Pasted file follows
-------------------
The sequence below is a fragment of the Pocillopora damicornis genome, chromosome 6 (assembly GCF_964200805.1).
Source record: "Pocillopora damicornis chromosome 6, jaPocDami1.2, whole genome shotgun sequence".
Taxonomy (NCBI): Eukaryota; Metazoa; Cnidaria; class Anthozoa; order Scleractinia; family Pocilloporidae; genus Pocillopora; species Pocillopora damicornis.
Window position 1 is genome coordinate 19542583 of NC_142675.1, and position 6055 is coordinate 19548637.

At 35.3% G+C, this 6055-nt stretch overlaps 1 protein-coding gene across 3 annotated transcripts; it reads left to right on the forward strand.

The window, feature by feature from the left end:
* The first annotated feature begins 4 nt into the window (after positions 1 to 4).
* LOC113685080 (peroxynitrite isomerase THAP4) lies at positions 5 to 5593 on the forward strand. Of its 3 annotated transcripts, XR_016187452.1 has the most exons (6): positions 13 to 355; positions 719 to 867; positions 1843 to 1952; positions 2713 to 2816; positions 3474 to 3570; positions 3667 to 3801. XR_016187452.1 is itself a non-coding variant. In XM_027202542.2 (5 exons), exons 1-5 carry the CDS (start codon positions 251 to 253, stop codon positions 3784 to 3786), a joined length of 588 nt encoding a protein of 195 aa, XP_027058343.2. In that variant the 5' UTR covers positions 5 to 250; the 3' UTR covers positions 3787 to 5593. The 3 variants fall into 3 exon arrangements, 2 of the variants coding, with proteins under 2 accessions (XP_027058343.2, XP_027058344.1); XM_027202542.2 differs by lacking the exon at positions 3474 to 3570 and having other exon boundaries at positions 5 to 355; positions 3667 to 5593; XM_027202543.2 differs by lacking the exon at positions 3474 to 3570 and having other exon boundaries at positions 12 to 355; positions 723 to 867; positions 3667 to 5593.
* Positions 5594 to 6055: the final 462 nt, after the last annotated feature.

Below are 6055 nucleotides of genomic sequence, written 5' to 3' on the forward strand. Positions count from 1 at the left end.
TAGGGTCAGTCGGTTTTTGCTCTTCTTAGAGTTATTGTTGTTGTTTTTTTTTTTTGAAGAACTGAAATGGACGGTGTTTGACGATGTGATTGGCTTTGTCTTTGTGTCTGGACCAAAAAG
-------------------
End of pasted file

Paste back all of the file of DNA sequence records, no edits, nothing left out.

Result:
The sequence below is a fragment of the Pocillopora damicornis genome, chromosome 6 (assembly GCF_964200805.1).
Source record: "Pocillopora damicornis chromosome 6, jaPocDami1.2, whole genome shotgun sequence".
Taxonomy (NCBI): Eukaryota; Metazoa; Cnidaria; class Anthozoa; order Scleractinia; family Pocilloporidae; genus Pocillopora; species Pocillopora damicornis.
Window position 1 is genome coordinate 19542583 of NC_142675.1, and position 6055 is coordinate 19548637.

At 35.3% G+C, this 6055-nt stretch overlaps 1 protein-coding gene across 3 annotated transcripts; it reads left to right on the forward strand.

The window, feature by feature from the left end:
* The first annotated feature begins 4 nt into the window (after positions 1 to 4).
* LOC113685080 (peroxynitrite isomerase THAP4) lies at positions 5 to 5593 on the forward strand. Of its 3 annotated transcripts, XR_016187452.1 has the most exons (6): positions 13 to 355; positions 719 to 867; positions 1843 to 1952; positions 2713 to 2816; positions 3474 to 3570; positions 3667 to 3801. XR_016187452.1 is itself a non-coding variant. In XM_027202542.2 (5 exons), exons 1-5 carry the CDS (start codon positions 251 to 253, stop codon positions 3784 to 3786), a joined length of 588 nt encoding a protein of 195 aa, XP_027058343.2. In that variant the 5' UTR covers positions 5 to 250; the 3' UTR covers positions 3787 to 5593. The 3 variants fall into 3 exon arrangements, 2 of the variants coding, with proteins under 2 accessions (XP_027058343.2, XP_027058344.1); XM_027202542.2 differs by lacking the exon at positions 3474 to 3570 and having other exon boundaries at positions 5 to 355; positions 3667 to 5593; XM_027202543.2 differs by lacking the exon at positions 3474 to 3570 and having other exon boundaries at positions 12 to 355; positions 723 to 867; positions 3667 to 5593.
* Positions 5594 to 6055: the final 462 nt, after the last annotated feature.

Below are 6055 nucleotides of genomic sequence, written 5' to 3' on the forward strand. Positions count from 1 at the left end.
TAGGGTCAGTCGGTTTTTGCTCTTCTTAGAGTTATTGTTGTTGTTTTTTTTTTTTGAAGAACTGAAATGGACGGTGTTTGACGATGTGATTGGCTTTGTCTTTGTGTCTGGACCAAAAAG